- With COVID-19 cases slowing, New York has undertaken a phased approach to reopening the state's economy, but so far this has not resulted in higher electricity demand, according to the state's grid operator. The Independent System Operator (ISO) on Wednesday said it has examined several economic scenarios associated with the global pandemic and now expects annual energy consumption for 2020 will be 6% to 7% lower than previously forecast.
- For the first week of June, the grid operator said energy on its system averaged about 8% to 9% below expected demand levels — the same as it did in the final week of May. That's largely because New York City, which accounts for most of the state's energy use, has only begun to reopen. "The upstate return to work has just barely touched on statewide demand," NYISO President and CEO Rich Dewey said in a call with reporters.
- While the ISO expects lower demand this year, more of it is being supplied by carbon-free electricity, though it varies significantly by region. The upstate area consumes 88% zero-emissions electricity while the downstate New York City region gets about 29%, according to the ISO's new Power Trends 2020 report.
The economic impacts of COVID-19 have resulted in lower electricity demand and the ISO believes the "unexpected change in conditions will have broader implications across the industry."
According to the ISO's annual report on technology, economic forces, and public policies, many state programs for distributed energy resource deployment and electrification "are likely to become lower priorities and less economical as lower prices for fossil fuels make savings from such investments smaller or less plausible in the near-term." At the same time, reduced disposable income among consumers "may make them more risk averse."
At the national level, the U.S. Energy Information Administration has estimated the spread of the coronavirus will cause a delay or cancellation of roughly 4.9 GW of previously planned capacity expansions through September 2020.
Despite the potential slowdown in adding clean energy resources, New York is working toward new green goals set in the Climate Leadership and Community Protection Act, which lawmakers passed last year. The state wants to supply 70% renewable electricity by 2030, and 100% carbon-free by 2040.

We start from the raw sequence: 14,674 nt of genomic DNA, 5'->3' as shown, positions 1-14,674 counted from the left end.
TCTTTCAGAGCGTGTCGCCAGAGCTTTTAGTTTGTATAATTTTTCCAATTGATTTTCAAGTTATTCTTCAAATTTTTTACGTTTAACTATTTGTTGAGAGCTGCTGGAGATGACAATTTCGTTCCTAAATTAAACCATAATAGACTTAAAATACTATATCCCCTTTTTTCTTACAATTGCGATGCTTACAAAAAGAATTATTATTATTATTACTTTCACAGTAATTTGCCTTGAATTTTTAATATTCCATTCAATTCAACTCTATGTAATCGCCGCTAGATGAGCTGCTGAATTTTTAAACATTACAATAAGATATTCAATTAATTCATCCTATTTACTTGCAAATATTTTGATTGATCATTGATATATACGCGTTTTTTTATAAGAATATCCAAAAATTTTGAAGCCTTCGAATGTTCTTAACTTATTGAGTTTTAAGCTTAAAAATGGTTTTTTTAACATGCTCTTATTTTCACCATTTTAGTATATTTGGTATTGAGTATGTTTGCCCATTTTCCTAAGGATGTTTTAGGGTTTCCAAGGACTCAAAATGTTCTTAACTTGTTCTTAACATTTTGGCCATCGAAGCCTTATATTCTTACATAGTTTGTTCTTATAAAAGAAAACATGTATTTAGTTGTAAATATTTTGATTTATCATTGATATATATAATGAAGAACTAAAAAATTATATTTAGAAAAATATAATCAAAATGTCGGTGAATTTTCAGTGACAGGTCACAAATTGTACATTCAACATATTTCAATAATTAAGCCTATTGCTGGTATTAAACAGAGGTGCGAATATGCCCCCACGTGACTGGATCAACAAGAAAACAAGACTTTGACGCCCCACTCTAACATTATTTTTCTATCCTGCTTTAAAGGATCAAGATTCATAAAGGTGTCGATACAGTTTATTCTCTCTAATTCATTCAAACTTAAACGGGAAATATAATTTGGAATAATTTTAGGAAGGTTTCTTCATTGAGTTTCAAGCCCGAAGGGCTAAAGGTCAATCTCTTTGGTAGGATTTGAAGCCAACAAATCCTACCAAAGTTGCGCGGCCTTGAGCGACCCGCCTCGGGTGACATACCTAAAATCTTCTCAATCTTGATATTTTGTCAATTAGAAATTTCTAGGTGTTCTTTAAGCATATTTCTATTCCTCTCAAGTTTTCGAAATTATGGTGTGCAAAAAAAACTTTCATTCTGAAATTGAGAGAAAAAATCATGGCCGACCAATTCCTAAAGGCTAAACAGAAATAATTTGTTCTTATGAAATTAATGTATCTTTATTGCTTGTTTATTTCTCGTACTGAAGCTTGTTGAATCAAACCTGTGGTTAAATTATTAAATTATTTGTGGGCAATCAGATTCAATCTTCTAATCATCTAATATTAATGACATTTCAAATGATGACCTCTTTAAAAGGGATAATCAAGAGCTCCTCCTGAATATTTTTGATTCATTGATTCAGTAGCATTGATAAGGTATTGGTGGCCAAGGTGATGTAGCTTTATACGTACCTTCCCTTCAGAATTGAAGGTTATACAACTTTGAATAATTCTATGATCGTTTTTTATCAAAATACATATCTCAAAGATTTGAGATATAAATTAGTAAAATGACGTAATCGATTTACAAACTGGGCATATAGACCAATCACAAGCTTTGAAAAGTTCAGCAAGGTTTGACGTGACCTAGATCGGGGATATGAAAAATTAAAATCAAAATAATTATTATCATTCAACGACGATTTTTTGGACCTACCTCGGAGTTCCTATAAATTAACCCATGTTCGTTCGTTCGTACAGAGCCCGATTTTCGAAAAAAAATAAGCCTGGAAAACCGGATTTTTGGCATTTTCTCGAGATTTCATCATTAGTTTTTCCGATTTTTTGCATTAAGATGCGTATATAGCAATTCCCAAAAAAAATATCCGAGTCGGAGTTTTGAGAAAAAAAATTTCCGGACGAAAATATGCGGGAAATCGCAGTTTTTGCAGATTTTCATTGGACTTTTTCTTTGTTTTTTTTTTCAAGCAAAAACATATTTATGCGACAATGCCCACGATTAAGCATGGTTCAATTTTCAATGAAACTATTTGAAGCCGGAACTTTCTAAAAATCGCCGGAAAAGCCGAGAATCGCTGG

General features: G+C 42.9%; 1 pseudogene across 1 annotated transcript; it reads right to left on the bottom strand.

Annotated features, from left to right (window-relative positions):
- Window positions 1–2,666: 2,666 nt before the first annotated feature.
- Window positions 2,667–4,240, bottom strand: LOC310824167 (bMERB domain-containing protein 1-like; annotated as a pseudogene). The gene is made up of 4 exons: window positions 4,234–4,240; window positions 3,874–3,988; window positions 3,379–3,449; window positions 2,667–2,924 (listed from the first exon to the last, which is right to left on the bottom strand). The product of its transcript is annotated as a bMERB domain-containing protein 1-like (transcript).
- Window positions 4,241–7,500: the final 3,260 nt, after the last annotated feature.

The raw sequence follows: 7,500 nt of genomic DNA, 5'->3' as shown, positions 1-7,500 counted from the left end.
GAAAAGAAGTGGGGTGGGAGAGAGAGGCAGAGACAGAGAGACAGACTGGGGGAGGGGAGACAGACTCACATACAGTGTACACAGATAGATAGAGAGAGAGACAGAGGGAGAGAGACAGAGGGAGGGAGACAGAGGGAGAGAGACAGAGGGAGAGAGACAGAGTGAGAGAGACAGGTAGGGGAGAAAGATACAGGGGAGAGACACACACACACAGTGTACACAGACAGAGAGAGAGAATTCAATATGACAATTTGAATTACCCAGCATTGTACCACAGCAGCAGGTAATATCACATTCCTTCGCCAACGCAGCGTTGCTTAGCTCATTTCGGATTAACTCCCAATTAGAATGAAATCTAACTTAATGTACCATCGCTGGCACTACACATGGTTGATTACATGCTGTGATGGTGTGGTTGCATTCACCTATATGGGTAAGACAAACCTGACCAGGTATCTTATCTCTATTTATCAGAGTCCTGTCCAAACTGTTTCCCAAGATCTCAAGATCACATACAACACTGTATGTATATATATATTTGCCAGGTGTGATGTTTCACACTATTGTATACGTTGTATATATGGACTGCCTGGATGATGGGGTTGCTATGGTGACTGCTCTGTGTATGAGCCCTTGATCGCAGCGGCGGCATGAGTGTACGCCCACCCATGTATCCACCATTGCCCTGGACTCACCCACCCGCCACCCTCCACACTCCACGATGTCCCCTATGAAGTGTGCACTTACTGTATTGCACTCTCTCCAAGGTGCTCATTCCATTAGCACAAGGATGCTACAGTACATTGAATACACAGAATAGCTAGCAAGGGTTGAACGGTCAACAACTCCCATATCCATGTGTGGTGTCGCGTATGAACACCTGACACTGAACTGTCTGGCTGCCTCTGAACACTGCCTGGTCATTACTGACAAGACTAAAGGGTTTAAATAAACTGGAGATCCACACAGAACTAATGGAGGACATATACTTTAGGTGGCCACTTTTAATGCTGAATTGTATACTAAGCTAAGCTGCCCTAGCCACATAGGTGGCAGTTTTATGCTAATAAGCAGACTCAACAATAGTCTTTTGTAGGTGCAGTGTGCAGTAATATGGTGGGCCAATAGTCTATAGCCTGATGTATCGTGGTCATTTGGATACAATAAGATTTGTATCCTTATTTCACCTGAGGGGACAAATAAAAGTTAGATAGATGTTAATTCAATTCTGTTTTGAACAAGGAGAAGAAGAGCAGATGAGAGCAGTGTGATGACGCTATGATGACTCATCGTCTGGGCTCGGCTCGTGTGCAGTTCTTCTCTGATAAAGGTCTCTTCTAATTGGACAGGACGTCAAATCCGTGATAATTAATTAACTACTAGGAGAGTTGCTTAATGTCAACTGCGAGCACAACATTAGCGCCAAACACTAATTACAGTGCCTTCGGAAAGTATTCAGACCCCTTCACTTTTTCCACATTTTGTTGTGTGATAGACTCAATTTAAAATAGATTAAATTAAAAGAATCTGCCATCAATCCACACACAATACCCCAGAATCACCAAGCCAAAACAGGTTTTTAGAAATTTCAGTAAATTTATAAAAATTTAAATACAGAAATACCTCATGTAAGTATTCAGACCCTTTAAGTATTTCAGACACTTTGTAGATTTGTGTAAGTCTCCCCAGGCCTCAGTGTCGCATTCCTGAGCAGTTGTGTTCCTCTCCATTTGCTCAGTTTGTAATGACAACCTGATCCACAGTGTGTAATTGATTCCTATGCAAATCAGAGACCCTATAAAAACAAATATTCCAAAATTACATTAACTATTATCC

Reaching those targets will be a much greater challenge for downstate demand centers, however. And the ISO is looking to energy storage and transmission projects from upstate wind and hydro resources to help bridge the gap. Ultimately, the ISO's carbon pricing proposal remains "the most effective way to do that as quickly as possible," Dewey said.
The ISO floated a carbon pricing plan in 2018 to internalize the social cost of carbon emissions in the grid operator's wholesale energy market. However, the plan will require authorization from state officials and the Federal Energy Regulatory Commission to implement. In the meantime, the ISO continues to roll out policies and clean energy projects to decarbonize the grid.
"We look at this as a grid in transition," Dewey said. "We're looking not only at how we maintain reliability of the system as the grid radically changes, but how we provide the right investment signals."
The ISO is performing several studies to inform future market, planning and operational enhancements, including a Congestion Assessment and Resource Integration Study and a Reliability Needs Assessment. There is also a multi-phase Climate Change Impact & Resilience Study that will inform future market, planning and operational enhancements the grid operator says "might be necessary to meet system needs and conditions as demands on, and conditions faced by, the grid change over time."